Pelhamites -- and particularly residents of Pelhamwood -- are rightfully proud of the "Bridge to Nowhere."  Indeed, efforts are underway to convert the remainder of the former railroad right-of-way and the Highbrook Avenue Bridge into parkland with trails and gardens on the 1.93 acre village-owned property to evoke a space like Manhattan's High Line Park, a greenway crafted on abandoned train tracks above New York City streets.  See Reiner, Dan, Trail, Gardens Eyed for Pelham Bridge, The Journal News [LoHud.com], Oct. 20, 2016 (visited Nov. 20, 2016).  

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Below is the text of the brief article from The New York Times that forms the basis for today's posting to the Historic Pelham Blog.  It is followed by a citation and link to its source.

Being Built for New York & Westchester Company in Pelhamwood.

Excellent progress is being made in the construction of the Pelham section of the New York, Westchester, and Boston Railway.  What is called the finest and most artistic bridge that will be found anywhere along the entire system of the new electric road is that which is now being built in Pelhamwood.

When it is completed it will span Highbrook Avenue.  It is of concrete.  A part of the west abutment is completed.  There will be a distance of ten feet from the foundation to the spring line of the arch, and a distance of about 22 feet from the centre of the arch overhead.  The abutments on either side will be beautified with paneled [pylons]."

Source:  NEW RAILROAD BRIDGE -- Being Built for New York & Westchester Company in Pelhamwood, N.Y. Times, Aug. 21, 1910, p. 63, col. 2 (Note:  Paid subscription required to access via this link).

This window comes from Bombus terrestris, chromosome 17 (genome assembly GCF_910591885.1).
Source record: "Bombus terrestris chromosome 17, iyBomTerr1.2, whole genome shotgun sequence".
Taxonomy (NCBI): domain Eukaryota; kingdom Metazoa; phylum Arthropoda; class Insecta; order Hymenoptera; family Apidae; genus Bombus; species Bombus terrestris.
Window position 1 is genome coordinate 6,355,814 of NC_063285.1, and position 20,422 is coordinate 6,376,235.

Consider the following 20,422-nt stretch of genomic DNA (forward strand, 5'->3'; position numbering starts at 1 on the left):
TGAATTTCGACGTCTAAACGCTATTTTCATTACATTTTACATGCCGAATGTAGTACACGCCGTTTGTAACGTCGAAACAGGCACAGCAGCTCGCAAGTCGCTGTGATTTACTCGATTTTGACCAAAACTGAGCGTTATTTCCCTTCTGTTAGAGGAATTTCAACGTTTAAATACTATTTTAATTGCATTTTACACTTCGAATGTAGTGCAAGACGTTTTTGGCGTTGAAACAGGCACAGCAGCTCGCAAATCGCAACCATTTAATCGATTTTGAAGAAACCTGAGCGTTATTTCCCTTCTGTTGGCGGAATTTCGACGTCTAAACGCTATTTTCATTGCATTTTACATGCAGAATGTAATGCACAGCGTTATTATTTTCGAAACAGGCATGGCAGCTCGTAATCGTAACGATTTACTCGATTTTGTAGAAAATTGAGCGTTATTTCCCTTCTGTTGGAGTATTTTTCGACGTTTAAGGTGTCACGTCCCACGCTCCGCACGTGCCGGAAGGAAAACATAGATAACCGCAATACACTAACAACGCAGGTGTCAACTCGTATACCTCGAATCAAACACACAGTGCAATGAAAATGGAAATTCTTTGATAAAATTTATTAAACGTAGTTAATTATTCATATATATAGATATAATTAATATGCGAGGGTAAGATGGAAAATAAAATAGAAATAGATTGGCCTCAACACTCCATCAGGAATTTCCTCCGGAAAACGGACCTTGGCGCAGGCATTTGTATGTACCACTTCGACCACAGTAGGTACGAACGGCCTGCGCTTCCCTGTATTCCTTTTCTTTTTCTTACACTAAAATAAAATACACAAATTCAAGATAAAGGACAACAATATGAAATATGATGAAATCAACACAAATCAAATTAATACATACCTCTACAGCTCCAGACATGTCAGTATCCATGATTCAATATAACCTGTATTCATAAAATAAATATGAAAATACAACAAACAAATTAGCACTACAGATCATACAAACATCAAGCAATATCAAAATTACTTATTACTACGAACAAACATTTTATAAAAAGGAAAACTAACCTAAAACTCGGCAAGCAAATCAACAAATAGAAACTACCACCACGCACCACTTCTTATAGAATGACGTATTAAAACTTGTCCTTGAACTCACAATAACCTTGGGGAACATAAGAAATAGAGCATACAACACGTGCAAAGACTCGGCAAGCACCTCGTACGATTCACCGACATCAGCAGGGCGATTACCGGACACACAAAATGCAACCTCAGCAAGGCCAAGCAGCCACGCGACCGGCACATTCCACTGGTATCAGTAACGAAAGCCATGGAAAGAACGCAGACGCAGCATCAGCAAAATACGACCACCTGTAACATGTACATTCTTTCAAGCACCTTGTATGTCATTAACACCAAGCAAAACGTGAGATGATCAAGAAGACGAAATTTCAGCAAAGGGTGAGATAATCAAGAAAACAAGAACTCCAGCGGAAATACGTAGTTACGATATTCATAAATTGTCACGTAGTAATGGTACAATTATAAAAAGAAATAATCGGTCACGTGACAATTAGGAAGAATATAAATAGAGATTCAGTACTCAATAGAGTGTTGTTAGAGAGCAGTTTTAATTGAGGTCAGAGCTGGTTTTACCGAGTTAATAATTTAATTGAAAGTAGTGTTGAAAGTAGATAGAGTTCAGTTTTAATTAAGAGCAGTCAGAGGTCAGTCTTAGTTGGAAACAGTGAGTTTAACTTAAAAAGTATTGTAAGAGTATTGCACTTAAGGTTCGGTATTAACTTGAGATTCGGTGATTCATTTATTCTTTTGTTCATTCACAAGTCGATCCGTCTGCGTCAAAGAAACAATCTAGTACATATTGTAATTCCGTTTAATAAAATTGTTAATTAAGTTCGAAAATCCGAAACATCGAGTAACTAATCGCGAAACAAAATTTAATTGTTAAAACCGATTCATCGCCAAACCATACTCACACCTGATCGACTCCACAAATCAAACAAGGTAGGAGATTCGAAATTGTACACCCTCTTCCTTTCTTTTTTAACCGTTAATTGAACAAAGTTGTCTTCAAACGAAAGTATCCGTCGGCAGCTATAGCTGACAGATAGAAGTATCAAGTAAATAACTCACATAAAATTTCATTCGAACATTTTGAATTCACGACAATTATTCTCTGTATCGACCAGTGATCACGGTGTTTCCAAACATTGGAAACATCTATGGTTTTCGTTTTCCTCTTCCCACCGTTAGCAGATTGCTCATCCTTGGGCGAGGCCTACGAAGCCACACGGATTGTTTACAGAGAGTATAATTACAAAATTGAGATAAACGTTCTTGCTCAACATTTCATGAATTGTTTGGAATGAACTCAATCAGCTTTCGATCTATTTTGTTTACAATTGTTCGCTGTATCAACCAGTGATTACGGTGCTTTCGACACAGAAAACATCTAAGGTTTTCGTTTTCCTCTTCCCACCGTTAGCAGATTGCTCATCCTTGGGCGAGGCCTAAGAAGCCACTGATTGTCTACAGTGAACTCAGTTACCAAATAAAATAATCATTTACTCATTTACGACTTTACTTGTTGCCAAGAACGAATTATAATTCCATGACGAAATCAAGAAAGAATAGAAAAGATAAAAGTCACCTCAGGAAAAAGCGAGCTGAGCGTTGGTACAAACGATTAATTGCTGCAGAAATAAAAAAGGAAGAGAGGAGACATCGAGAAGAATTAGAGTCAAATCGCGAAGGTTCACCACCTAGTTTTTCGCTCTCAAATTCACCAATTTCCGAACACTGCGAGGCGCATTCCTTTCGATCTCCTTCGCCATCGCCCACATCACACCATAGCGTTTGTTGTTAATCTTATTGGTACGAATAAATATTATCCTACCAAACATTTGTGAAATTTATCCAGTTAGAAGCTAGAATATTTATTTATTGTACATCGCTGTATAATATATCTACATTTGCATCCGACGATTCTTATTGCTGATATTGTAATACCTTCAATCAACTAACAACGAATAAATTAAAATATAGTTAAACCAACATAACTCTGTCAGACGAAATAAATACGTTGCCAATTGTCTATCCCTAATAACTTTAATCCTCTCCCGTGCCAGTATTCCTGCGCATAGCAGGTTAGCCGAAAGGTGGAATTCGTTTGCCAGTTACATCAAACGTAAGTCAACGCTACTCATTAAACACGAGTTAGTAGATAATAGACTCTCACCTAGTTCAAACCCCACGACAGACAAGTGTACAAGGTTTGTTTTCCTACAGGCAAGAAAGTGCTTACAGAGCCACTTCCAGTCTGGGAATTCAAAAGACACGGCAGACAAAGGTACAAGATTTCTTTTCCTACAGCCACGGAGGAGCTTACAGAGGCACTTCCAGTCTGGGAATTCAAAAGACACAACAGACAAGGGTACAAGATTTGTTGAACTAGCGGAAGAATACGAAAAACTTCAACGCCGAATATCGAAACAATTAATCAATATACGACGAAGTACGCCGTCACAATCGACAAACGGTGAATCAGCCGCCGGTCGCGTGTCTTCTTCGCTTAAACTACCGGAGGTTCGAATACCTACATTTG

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I have written about the New York, Westchester & Boston Railway on numerous occasions.  For examples, see:

Mon., Sep. 26, 2016:  Battles over Razing the Fifth Avenue Station, the Highbrook Avenue Bridge, and Embankments After Failure of New York, Westchester & Boston Railway.

Thu., Sep. 22, 2016:  Pelham's Highbrook Avenue Bridge Listed on the National Register of Historic Places.

Wed., Apr. 01, 2015:  Pelham Settled the Unpaid Tax Bills of the Defunct New York, Westchester & Boston Railway Company in 1943.

Fri., Feb. 20, 2015:  Village of North Pelham Fought Plans for Construction of the New York, Westchester & Boston Railway in 1909.

Tue., Jan. 12, 2010:  Architectural Rendering of the Fifth Avenue Station of the New York, Westchester & Boston Railroad in North Pelham Published in 1913.

Fri., Dec. 18, 2009:  The Inaugural Run of the New York, Westchester and Boston Railroad Through Pelham for Local Officials in 1912.

Thu., Jul. 7, 2005:  The New York, Westchester and Boston Railroad Company Begins Construction of its Railroad.

Fri., Feb. 25, 2005:  Robert A. Bang Publishes New Book on The New York, Westchester & Boston Railway Company.

Bell, Blake A., The New York, Westchester And Boston Railway in Pelham, The Pelham Weekly, Vol. XIII, No. 50, Dec. 17, 2004, p. 10, col. 1.